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What DC’s July 2019 Flash Flood Can
Teach the Nation About Flood Preparation

Due to the torrential rainfall that hit DC in July 2019, the local river levels rose 4 feet in less than 30 mins, wreaking havoc with local homeowners. This heavy rainfall, about as much as the area typically sees in an entire month, sparked widespread flash flooding, illustrating how floods can happen at a moment’s notice almost anywhere in the country.

Photographs from that time show rising rivers, flooded subway stations, and underwater city streets – scenes that were utterly unfamiliar to residents of the nation’s capital.

Americans in all parts of the country face a growing need for flood insurance, but many aren’t prepared. There are a lot of misconceptions out there about who’s at risk and how often flooding happens. Here’s how agents can use DC’s 2019 flash flooding as a way to educate customers about risk.

Background: Flash Floods 101

According to the National Severe Storm Laboratory, flash floods “occur when heavy rainfall exceeds the ability of the ground to absorb it.” They can occur anywhere in the country where rain falls, and they are often dangerous because waters can rise rapidly within minutes or hours of the heavy rainfall.

In DC’s case, the storm lasted about five hours and overwhelmed the region’s stormwater systems, prompting the National Weather Service to issue its first-ever flash-flood emergency declaration for the area. Water levels at Cameron Run in Alexandria, Virginia, rose more than seven feet in half an hour.

Many homeowners may think flash flooding is something that only happens around rivers, but that’s not the case. Many places are prone to flash flooding, including densely populated areas and those near dams, mountains, steep hills, canyons, and wildfire burn.

Our flood risk video series provides a strong foundation of knowledge for understanding how and why floods happen.

Extreme Rainfall Is on the Rise

The type of rain and subsequent flooding that hit DC in 2019 is often described as “historic flooding” from a “100-year storm.” In the past, these designations have been used to characterize exceptionally intense storms that have a one-percent statistical chance of happening in any given year. 

However, with heavy rainfall becoming more frequent as global temperatures increase, the likelihood of so-called 100-year, 500-year, and 1,000-year storms increases as well. According to research published by DC’s Department of Energy and Environment, the 100-year precipitation storms of today will actually be 25-year storms by the 2050s. In other words, they will be four times more likely by mid-century.

To brush up on the latest data surrounding increased flood risk, watch “Is Flood Risk on the Rise?” in our online video library.

Communicating Flood Risk to Homeowners

Because weather patterns and flood risk are in flux, terms like “100-year flooding” can be misleading to homeowners. Agents are in a prime position to educate homeowners about lifetime risk in their area and clear up any confusion. Here’s some talking points.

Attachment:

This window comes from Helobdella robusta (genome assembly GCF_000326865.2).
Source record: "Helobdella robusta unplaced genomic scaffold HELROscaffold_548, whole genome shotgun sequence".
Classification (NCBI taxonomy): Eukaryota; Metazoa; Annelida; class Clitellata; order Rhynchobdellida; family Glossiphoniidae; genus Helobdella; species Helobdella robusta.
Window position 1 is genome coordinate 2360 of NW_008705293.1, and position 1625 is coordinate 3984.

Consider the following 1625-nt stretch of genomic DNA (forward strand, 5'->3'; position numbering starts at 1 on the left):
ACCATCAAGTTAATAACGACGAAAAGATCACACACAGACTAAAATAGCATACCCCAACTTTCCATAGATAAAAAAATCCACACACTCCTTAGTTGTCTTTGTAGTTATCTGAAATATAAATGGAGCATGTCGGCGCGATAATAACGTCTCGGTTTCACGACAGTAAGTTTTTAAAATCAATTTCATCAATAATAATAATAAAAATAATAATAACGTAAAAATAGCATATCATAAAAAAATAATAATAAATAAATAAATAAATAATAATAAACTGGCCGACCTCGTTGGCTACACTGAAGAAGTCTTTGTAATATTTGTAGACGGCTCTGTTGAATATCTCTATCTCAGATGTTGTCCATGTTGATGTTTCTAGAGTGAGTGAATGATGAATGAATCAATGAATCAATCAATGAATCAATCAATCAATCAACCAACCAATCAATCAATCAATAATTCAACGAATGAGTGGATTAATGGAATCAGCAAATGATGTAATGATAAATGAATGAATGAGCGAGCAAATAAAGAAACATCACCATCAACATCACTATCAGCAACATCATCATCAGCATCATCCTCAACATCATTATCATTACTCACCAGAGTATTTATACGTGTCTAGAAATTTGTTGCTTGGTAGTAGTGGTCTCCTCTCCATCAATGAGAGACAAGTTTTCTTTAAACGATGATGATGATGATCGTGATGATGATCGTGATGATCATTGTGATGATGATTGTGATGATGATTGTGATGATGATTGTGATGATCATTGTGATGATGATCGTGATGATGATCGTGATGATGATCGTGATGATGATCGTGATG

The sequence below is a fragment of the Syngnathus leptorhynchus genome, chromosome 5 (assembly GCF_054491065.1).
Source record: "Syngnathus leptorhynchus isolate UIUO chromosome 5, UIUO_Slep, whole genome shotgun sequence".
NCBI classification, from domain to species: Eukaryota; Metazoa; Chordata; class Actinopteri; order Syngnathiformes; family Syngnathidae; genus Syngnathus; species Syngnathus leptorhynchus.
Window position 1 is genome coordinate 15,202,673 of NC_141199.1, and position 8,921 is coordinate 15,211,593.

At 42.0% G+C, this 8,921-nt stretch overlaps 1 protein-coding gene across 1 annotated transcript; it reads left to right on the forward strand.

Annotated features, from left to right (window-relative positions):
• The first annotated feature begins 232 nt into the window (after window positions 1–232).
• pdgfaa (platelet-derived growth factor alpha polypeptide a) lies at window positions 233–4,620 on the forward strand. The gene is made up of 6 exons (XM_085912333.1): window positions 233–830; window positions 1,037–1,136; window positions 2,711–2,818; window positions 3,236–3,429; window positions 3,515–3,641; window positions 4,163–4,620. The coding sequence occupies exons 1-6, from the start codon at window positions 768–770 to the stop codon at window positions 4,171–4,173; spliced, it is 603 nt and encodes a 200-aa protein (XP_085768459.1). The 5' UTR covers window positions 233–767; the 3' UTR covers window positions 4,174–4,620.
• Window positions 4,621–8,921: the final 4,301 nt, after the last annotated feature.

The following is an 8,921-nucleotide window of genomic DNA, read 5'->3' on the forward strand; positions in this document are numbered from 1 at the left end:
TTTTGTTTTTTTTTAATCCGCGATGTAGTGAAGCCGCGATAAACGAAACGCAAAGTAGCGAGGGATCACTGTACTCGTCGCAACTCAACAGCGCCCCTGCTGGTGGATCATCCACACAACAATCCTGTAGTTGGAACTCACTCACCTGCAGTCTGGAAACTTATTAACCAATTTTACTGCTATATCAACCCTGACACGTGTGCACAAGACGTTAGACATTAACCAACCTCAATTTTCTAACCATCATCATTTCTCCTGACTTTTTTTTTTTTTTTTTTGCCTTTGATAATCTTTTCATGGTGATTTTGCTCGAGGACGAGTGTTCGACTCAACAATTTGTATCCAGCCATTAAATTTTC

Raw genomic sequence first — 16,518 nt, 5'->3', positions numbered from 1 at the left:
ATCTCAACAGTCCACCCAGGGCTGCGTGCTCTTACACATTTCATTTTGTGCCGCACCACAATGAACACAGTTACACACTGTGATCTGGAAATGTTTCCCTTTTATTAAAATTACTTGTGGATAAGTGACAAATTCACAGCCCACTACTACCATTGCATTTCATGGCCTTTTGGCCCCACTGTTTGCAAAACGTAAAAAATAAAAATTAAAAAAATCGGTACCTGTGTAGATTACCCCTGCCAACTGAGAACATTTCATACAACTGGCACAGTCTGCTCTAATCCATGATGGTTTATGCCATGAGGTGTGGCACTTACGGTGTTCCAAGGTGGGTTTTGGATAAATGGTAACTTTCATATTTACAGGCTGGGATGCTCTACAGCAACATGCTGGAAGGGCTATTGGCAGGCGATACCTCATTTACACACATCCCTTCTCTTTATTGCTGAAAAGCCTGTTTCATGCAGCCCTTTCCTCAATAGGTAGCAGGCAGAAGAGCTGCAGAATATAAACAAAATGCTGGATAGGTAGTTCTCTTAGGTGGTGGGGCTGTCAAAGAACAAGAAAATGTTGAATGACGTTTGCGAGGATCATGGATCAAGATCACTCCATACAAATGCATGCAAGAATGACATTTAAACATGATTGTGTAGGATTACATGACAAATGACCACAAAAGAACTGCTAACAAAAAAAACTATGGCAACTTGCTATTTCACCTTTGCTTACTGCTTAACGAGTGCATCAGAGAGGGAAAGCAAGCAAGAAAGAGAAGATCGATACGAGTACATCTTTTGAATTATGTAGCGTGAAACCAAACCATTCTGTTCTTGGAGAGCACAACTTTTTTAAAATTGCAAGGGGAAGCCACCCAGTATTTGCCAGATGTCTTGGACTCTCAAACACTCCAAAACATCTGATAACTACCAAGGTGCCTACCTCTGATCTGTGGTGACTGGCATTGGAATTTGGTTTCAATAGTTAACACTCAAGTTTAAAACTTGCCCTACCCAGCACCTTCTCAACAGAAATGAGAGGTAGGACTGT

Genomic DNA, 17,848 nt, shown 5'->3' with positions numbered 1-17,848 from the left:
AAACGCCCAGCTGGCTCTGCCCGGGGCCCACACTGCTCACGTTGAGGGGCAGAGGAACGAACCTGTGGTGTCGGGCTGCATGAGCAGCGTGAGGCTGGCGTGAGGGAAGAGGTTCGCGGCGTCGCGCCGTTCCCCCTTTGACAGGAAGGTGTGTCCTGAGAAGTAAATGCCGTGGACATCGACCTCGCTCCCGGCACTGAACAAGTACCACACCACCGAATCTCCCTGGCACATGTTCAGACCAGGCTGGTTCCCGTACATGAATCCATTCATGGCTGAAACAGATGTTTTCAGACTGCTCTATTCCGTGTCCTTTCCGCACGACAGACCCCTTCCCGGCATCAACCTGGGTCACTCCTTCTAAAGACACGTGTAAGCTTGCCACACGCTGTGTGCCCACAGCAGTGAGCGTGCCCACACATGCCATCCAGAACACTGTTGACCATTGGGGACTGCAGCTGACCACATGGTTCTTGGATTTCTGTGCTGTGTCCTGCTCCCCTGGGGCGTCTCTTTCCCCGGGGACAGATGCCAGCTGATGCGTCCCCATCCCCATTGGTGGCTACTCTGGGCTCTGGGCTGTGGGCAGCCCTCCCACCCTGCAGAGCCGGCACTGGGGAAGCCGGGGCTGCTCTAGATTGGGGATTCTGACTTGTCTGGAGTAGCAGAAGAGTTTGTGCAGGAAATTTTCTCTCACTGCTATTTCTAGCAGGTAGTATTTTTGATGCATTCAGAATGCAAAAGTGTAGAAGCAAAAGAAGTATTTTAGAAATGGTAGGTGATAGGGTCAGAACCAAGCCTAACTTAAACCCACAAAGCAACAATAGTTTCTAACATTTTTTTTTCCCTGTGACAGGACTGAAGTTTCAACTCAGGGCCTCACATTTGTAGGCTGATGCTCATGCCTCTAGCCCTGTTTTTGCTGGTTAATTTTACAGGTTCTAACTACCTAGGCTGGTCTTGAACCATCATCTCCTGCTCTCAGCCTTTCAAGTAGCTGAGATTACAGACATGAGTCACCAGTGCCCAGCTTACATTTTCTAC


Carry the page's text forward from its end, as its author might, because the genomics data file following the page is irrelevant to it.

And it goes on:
1. Explain what terms like “100-year flood” actually mean.

Plain and simple, a “100-year flood” does not mean one flood every 100 years. Take Ellicott City, Maryland, for example. About an hour’s drive outside of DC, this town suffered a “1,000-year” flood in July 2016 and then another in May 2018, just two years later. Or Houston, Texas, which saw its third “500-year” flood event in as many years when Hurricane Harvey hit in 2017.

These terms make it seem like the flooding should only happen once every 1,000 years or perhaps that an area hasn’t flooded that badly in 500 years. Unfortunately, this is not the case – and it wouldn’t be the case even if flood events weren’t in flux.

The 100-year terminology was originally used to simplify the idea that a certain place had a one-percent chance (or one out of 100 chance) of happening each year. 

2. Explain what “one percent chance” means over the course of homeownership.

When homeowners hear they may live in a place that only has a one-percent chance of major flooding each year, that may sound great. But it’s important to note that a 100-year flood event in one year does not reduce the probability that another one could happen the next year, or the next.

It’s similar to flipping a coin. Getting heads the first time does not make it less likely that you’ll get heads again. There’s still a 50 percent chance.

That’s why experts are starting to recommend communicating flood risk in a different way: by putting it into the context of the length of homeownership.

For example, if a homeowner lives on a 100-year floodplain – what FEMA calls the Special Flood Hazard Area (SFHA) their house has a one-percent chance of flooding in any given year. That means that, over the life of a 30-year mortgage, the home has a 26 percent chance of flooding. The longer a person lives in that home, the more likely they are to experience a major flood event.

Research indicates that 41 million people live on a floodplain with a one-percent yearly risk of flooding – and many are unaware of it.

3. Refresh your talking points with our video library.

To paraphrase FEMA, anywhere that receives rainfall can flood, and flash flooding can happen in a matter of minutes. For more information on floods and communicating risk to customers, stop by our extensive video library and keep yourself apprised of the changing world of flood.

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